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Artigo em Inglês | MEDLINE | ID: mdl-34550518


The influence of weather and air pollution factors on hand, foot, and mouth disease (HFMD) has received widespread attention. However, most of the existing studies came from lightly polluted areas and the results were inconsistent. There was a lack of relevant evidence of heavily polluted areas. This study aims to quantify the relationship between weather factors and air pollution with HFMD in heavily polluted areas. We collected the daily number of hand, foot, and mouth disease in Shijiazhuang, China from 2014 to 2018, as well as meteorological and air pollutant data over the same period. The generalized linear model combined with the distributed lag model was used to study the effect of meteorological factors and air pollutants on the daily cases of HFMD and its hysteresis effect. We found that the dose-response relationship between temperature, PM2.5, and the risk of hand-foot-mouth disease was non-linear. Both low temperature and high temperature increased the risk of hand-foot-mouth disease. The cumulative effect of high temperature reached the maximum at 0-10 lag days, and the cumulative effect of low temperature reached the maximum at 0-3 lag days. The concentration of PM2.5 between 76 and 200 µg/m3 has a certain risk of the onset of hand, foot, and mouth disease, but the extreme PM2.5 concentration has a certain protective effect. In addition, low humidity, low wind speed, and low-O3 can increase the risk of HFMD. Risks of humidity and low concentration of O3 increased as lag days extended. In conclusion, our study found that climate factors and air pollutants exert varying degrees of impact on HFMD. Our research provided the scientific basis for establishing an early warning system so that medical staff and parents can take corresponding measures to prevent HFMD.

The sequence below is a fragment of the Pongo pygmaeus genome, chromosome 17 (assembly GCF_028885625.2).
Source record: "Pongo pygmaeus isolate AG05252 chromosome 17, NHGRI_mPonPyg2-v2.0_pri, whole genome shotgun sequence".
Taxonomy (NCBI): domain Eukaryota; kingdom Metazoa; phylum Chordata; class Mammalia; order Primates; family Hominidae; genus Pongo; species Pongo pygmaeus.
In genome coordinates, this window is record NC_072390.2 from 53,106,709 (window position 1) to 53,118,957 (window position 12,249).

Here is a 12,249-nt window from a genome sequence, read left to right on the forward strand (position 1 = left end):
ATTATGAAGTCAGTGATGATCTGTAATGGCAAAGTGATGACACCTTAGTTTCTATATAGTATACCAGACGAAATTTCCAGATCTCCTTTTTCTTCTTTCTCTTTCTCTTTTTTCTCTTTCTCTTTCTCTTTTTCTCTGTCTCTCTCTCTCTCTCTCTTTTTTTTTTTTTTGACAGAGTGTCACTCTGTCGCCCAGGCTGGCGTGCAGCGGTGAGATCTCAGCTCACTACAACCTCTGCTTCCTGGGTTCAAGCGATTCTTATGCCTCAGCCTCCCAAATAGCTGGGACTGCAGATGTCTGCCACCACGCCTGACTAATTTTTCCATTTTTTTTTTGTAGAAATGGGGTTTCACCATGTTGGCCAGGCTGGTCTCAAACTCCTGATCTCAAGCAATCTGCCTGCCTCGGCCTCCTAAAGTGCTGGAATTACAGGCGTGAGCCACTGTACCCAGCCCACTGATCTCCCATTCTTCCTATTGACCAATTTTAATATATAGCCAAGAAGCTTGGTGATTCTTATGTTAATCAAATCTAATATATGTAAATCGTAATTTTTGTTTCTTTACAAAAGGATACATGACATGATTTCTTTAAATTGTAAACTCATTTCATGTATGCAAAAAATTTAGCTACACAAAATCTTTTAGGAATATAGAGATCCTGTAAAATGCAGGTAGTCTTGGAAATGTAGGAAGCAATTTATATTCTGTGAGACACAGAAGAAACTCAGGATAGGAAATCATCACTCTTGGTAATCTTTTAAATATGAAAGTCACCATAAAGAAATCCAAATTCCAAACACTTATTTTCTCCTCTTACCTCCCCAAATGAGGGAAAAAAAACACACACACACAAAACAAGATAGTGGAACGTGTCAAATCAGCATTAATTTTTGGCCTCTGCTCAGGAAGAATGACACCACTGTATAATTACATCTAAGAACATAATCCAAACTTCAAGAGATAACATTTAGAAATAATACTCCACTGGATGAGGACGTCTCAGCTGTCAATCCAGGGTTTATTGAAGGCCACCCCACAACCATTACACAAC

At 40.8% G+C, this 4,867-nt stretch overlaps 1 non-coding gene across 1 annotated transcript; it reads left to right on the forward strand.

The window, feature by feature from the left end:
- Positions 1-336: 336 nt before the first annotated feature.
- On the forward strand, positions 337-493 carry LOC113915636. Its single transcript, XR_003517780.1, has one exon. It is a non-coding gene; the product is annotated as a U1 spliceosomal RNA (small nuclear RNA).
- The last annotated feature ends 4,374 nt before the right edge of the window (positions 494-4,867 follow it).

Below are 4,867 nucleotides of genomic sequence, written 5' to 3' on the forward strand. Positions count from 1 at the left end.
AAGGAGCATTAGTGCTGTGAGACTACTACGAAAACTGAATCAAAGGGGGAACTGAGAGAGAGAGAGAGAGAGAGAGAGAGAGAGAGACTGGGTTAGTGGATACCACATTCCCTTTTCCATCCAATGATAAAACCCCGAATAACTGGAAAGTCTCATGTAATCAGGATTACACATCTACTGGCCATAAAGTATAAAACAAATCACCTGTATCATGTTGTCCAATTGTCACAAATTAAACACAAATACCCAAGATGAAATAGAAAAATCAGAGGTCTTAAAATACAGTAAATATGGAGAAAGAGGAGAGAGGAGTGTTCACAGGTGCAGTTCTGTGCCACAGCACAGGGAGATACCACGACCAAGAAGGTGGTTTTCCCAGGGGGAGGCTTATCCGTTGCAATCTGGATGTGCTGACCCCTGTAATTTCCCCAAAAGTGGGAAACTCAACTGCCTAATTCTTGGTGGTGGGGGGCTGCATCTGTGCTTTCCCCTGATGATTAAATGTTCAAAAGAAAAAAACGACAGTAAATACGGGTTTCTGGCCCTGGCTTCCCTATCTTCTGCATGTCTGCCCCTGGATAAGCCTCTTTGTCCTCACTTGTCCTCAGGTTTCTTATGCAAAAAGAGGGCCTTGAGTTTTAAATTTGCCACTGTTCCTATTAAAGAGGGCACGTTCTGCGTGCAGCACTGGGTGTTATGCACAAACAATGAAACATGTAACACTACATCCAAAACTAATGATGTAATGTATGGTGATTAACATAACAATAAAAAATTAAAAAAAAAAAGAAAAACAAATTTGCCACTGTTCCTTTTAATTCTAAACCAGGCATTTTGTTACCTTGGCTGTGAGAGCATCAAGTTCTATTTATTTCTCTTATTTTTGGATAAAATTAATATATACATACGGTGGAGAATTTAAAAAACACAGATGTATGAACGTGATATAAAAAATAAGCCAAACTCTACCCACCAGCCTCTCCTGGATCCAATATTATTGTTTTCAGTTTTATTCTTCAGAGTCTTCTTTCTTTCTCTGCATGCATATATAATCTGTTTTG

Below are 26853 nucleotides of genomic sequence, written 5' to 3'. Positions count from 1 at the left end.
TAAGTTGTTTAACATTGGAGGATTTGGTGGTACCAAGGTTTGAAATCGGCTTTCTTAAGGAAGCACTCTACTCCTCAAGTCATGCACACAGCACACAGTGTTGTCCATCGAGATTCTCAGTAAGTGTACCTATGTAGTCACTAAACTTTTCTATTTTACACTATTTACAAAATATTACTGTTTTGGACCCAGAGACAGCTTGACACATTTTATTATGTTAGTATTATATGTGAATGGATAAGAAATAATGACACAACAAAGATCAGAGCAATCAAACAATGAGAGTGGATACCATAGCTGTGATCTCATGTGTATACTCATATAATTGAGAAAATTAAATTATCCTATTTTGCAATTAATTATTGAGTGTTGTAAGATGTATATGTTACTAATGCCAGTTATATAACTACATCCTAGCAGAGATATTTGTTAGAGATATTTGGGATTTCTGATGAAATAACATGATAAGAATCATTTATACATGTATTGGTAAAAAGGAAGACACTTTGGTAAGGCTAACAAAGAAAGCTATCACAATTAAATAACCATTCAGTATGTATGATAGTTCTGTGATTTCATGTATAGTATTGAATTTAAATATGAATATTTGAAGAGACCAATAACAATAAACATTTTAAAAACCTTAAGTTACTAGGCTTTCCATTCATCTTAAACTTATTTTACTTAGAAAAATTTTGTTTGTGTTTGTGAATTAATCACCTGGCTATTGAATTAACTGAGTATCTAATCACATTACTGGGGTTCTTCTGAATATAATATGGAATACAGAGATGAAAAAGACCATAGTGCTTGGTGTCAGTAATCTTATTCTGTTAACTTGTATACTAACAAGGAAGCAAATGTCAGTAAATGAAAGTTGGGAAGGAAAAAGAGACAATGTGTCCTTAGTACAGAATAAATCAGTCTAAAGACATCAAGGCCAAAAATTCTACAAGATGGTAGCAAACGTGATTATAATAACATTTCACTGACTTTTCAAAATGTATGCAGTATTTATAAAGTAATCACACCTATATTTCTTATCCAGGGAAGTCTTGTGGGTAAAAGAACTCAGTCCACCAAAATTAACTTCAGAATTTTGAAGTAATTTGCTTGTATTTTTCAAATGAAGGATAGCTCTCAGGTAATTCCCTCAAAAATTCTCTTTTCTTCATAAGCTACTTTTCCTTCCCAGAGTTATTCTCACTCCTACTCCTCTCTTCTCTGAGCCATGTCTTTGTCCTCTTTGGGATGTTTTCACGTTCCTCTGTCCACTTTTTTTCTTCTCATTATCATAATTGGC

Environ Res ; 195: 110310, 2021 04.
Artigo em Inglês | MEDLINE | ID: mdl-33098820


BACKGROUND: Tuberculosis (TB) is a serious public health problem in China. There is evidence to prove that meteorological factors and exposure to air pollutants have a certain impact on TB. But the evidence of this relationship is insufficient, and the conclusions are inconsistent. METHODS: Descriptive epidemiological methods were used to describe the distribution characteristics of TB in Shijiazhuang in the past five years. Through the generalized linear regression model (GLM) and the generalized additive model (GAM), the risk factors that affect the incidence of TB are screened. A combination of GLM and distribution lag nonlinear model (DLNM) was used to evaluate the lag effect of environmental factors on the TB. Results were tested for robustness by sensitivity analysis. RESULTS: The incidence of TB in Shijiazhuang showed a downward trend year by year, with seasonality and periodicity. Every 10 µg/m3 of PM10 changes, the RR distribution is bimodal. The first peak of RR occurs on the second day of lag (RR = 1.00166, 95% CI: 1.00023, 1.00390); the second risk period starts from 13th day of lag and peaks on15th day (RR = 1.00209, 95% CI: 1.00076, 1.00341), both of which are statistically significant. The cumulative effect of increasing 10 µg/m3 showed a similar bimodal distribution. Time zones where the RR makes sense are days 4-6 and 13-20. RR peaked on the 18th day (RR = 1.02239, 95% CI: 1.00623, 1.03882). The RR has a linear relationship with the concentration. Under the same concentration, the RR peaks within 15-20 days. CONCLUSION: TB in Shijiazhuang City showed a downward trend year by year, with obvious seasonal fluctuations. The air pollutant PM10 increases the risk of TB. The development of TB has a short-term lag and cumulative lag effects. We should focus on protecting susceptible people from TB in spring and autumn, and strengthen the monitoring and emission management of PM10 in the atmosphere.